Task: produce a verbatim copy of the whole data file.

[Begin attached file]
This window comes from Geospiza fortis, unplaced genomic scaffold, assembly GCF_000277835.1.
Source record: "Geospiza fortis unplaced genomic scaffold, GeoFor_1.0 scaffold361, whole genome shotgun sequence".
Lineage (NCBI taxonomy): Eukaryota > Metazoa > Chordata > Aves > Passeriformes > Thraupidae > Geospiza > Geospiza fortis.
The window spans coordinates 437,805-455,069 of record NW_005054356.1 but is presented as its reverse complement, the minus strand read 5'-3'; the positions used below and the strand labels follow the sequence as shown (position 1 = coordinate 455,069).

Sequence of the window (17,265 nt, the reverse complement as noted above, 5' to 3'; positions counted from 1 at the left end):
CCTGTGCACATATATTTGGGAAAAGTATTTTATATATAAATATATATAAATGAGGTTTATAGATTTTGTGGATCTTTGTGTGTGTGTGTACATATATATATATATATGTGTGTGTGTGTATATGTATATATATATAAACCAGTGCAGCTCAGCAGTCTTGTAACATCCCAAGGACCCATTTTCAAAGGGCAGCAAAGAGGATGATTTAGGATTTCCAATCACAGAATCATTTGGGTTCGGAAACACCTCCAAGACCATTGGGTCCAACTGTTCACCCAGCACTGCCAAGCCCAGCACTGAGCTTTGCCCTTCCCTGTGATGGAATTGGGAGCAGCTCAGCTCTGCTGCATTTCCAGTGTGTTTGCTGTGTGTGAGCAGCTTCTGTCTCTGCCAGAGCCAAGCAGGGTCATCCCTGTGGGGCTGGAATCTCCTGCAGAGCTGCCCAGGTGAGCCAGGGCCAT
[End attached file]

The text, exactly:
This window comes from Geospiza fortis, unplaced genomic scaffold, assembly GCF_000277835.1.
Source record: "Geospiza fortis unplaced genomic scaffold, GeoFor_1.0 scaffold361, whole genome shotgun sequence".
Lineage (NCBI taxonomy): Eukaryota > Metazoa > Chordata > Aves > Passeriformes > Thraupidae > Geospiza > Geospiza fortis.
The window spans coordinates 437,805-455,069 of record NW_005054356.1 but is presented as its reverse complement, the minus strand read 5'-3'; the positions used below and the strand labels follow the sequence as shown (position 1 = coordinate 455,069).

Sequence of the window (17,265 nt, the reverse complement as noted above, 5' to 3'; positions counted from 1 at the left end):
CCTGTGCACATATATTTGGGAAAAGTATTTTATATATAAATATATATAAATGAGGTTTATAGATTTTGTGGATCTTTGTGTGTGTGTGTACATATATATATATATATGTGTGTGTGTGTATATGTATATATATATAAACCAGTGCAGCTCAGCAGTCTTGTAACATCCCAAGGACCCATTTTCAAAGGGCAGCAAAGAGGATGATTTAGGATTTCCAATCACAGAATCATTTGGGTTCGGAAACACCTCCAAGACCATTGGGTCCAACTGTTCACCCAGCACTGCCAAGCCCAGCACTGAGCTTTGCCCTTCCCTGTGATGGAATTGGGAGCAGCTCAGCTCTGCTGCATTTCCAGTGTGTTTGCTGTGTGTGAGCAGCTTCTGTCTCTGCCAGAGCCAAGCAGGGTCATCCCTGTGGGGCTGGAATCTCCTGCAGAGCTGCCCAGGTGAGCCAGGGCCAT